Just as teaching should be done by those who really know how to teach, assessing should be done by those who really know how to assess. This doesn’t mean all assessments should be multiple-choice, objectively-scored exams — many competency-based programs use trained raters who use complex rubrics to evaluate authentic student projects — but it does mean that having an unbiased third party not involved in the teaching can often provide better information about what students can do than an instructor who may have no training in assessment and a very small and potentially skewed sample of students to work with.
Two years after Massive Open Online Courses (MOOCs) first emerged as free, online educational opportunities for the public, they are still a growing trend. Platforms such as Coursera, Udacity, and edX continue to add new courses, and participants continue to enroll in classes that feature university professors and industry experts as instructors. However, these courses’ strikingly high dropout rates hide in the midst of louder success stories in online education. Researchers from Harvard and the Massachusetts Institute of Technology calculated that approximately five percent of registrants for Harvardx and MITx finish their courses and earn a certificate. Less than half of registrants even makes it halfway through the course materials.
The focus of this special issue of INNOQUAL is on MOOCs. It consists of five research papers and four practice-based papers, which together provide a useful summary of some of the state of the art of research and development of MOOCs. Quality in relation to MOOCs is a key issue and the subject of much debate.
In College of Tomorrow, U.S. News & World Report looks at how colleges and universities are adapting as demographics, the economy and technology change the landscape of higher education in the United States.
Boosting faculty-student relationships will likely address the skills underdevelopment, but it can’t occur within the current incentive structure. If colleges want faculty to mentor students for their careers, they need to place greater emphasis on student engagement and less on research and administrative compliance.
After aggressive expansion in Asia, the massive open online course provider Coursera on Wednesday announced that the University of São Paulo and the State University of Campinas will become the platform's first Brazilian partner institutions.
The promise of digital badges for alternative credentials and skills pathways has not been lost on higher education; yet, there are many concerns—from business, faculty, and students—on the design, and use, of these badges for real meaning. A new framework condenses these concerns into nine critical questions concerning digital badges.
The shrinking number of tenured academics has been paralleled by a growing number of very well-paid administration positions, filled by MBAs or Educational Administration doctorates who have spent little or no time in the actual educational trenches.
Studies show that nearly 60 percent of first-year U.S. college students are unprepared for postsecondary studies. This readiness gap between college eligibility and preparedness is costly not only to students, but also to families and institutions.
This paper considers the pedagogies associated with different types of Massive Open Online Courses (MOOCs). It argues that the current discourse around the concept of xMOOCs (primarily based around interaction with content and essentially adopting a behaviourist learning approach), and cMOOCs (which focus on harnessing the power of social media and interaction with peers, adopting a connectivist learning approach), is an inadequate way of describing the variety of MOOCs and the ways in which learners engage with them. It will provide a brief history of the emergence of MOOCs and the key stakeholders. It will introduce an alternative means of categorising MOOCs, based on their key characteristics. It will then describe the 7Cs of Learning Design framework, which can be used to design more pedagogically informed MOOCs, which enhances the learner experience and ensure quality assurance.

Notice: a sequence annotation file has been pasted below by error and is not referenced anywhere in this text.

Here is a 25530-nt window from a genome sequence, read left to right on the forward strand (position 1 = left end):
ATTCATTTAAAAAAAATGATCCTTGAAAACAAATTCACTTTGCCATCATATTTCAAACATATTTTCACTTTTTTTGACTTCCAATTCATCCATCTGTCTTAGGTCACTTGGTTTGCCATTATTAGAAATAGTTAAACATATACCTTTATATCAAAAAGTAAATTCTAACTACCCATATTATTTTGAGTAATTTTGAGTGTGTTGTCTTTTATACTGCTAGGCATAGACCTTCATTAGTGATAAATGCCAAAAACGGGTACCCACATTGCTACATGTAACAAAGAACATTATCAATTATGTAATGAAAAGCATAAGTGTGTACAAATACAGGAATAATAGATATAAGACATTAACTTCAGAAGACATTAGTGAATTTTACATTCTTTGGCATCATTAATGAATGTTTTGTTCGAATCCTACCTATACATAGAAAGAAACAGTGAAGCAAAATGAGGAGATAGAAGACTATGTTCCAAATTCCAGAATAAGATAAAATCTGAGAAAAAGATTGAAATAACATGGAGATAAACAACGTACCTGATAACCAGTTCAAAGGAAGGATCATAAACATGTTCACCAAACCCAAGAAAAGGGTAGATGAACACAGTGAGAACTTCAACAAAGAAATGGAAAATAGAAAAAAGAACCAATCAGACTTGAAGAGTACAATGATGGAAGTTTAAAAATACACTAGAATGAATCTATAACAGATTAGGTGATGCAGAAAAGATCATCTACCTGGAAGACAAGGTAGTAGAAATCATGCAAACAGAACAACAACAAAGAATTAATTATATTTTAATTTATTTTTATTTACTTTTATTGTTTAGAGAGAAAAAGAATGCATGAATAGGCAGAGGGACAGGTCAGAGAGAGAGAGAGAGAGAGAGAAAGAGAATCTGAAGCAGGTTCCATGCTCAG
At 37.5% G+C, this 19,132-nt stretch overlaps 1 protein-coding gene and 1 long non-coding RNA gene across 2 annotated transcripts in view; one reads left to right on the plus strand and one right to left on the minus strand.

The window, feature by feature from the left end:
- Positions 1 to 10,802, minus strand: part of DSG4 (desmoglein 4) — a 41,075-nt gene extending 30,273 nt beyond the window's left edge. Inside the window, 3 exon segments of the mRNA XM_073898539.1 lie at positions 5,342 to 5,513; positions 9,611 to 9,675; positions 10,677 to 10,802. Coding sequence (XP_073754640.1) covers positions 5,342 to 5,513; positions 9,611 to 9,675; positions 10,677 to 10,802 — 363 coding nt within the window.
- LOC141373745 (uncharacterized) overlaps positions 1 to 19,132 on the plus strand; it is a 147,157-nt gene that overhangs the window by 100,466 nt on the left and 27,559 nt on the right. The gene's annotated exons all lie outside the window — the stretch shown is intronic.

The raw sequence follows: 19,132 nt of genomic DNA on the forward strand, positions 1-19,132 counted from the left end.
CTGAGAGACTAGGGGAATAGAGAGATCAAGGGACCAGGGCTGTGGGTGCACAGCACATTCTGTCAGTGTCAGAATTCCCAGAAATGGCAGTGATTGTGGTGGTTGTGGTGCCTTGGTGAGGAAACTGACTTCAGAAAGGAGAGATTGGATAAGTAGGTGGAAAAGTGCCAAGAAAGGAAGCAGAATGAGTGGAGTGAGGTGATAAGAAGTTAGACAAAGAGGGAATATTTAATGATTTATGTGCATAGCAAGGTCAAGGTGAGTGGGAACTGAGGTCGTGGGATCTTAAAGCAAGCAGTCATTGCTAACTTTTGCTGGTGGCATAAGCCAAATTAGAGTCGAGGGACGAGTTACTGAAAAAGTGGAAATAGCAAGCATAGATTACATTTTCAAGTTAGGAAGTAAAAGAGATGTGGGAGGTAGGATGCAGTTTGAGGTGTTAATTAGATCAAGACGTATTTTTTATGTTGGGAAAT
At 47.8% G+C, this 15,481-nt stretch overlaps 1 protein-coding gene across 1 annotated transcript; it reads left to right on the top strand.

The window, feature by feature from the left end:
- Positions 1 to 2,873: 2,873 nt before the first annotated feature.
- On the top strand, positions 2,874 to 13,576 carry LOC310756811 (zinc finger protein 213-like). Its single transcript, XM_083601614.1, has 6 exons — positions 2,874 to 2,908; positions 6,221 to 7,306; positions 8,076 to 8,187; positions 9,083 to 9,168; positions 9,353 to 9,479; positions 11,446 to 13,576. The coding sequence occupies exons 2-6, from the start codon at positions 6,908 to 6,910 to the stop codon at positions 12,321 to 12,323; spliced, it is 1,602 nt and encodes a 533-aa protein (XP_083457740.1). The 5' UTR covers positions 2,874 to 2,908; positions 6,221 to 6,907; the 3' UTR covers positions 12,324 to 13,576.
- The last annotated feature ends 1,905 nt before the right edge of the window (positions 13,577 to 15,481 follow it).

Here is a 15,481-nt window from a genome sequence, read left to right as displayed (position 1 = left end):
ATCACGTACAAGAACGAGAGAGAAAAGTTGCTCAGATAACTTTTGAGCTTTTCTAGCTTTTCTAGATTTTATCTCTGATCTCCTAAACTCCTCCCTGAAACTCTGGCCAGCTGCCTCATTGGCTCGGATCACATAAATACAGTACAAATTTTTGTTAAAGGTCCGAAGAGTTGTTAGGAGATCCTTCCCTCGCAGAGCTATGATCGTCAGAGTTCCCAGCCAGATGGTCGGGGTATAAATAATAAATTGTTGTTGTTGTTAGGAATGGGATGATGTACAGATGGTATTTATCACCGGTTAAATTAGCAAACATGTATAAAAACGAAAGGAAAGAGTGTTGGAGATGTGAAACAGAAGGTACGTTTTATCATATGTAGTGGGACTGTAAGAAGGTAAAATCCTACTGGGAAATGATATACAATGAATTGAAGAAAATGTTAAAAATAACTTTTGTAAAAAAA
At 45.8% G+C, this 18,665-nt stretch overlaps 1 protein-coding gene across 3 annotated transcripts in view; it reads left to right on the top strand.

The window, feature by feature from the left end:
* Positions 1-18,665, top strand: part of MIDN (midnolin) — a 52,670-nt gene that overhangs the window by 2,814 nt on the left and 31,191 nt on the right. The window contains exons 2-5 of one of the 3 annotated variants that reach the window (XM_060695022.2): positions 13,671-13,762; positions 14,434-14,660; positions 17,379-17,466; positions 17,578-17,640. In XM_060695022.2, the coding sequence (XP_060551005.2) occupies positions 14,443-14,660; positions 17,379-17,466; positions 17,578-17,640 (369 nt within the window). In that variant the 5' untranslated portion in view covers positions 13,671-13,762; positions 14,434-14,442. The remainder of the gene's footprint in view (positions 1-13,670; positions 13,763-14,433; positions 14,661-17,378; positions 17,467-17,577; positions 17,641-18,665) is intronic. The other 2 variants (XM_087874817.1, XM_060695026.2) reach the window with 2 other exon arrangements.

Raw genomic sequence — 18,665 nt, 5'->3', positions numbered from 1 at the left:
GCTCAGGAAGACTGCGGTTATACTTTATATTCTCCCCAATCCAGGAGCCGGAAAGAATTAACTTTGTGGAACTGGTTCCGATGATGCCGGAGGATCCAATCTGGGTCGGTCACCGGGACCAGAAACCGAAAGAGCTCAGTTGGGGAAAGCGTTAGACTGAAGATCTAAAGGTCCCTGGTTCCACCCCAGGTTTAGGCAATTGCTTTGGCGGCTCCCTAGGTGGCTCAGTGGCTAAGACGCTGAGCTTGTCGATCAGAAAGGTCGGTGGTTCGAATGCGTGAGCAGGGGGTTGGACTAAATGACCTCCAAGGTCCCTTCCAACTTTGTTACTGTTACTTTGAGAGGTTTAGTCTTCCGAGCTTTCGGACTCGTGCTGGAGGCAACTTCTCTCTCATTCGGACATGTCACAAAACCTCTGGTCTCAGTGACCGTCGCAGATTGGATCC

Trailer video. This trailer highlights some of the interesting ideas and innovative insights shared by all three speakers at The EvoLLLution Symposium on Higher Education and the Workforce, hosted at Stanford University.
Beyond professional success, critical thinking skills make students more resilient, helping to set them up for a life of “contentment.” They’re more able to cope when their world views are challenged and to question authority. College isn’t the only way to develop such skills, but it is a valuable one.
Consumer technologies have focused on making the lives of their users easier, and this is a lesson higher education leaders should follow.As consumer technologies began to target a wider demographic, their products evolved to meet the needs of those different groups. Higher education faces a similar challenge and should take the cue from leaders such as Apple in this regard.
Internationalisation of higher education has gone from strength to strength over the last 25 years and higher education professionals are now looking to the next steps; the next phase of internationalisation. This comes at a time when the dynamic field of international education is undergoing some of the greatest transformations ever, in all aspects of teaching, learning and administration. Will this transformation change the mould of the traditional higher education institution? What do the next 25 years have in store for us?
It is not just the wealthiest colleges that can afford to be economically diverse. And government policies could also make a difference. Taken together some steps — and actions by individual colleges and donors — would help the nation’s elite institutions of higher learning look less like an aristocracy and more like the meritocracy they are supposed to embody.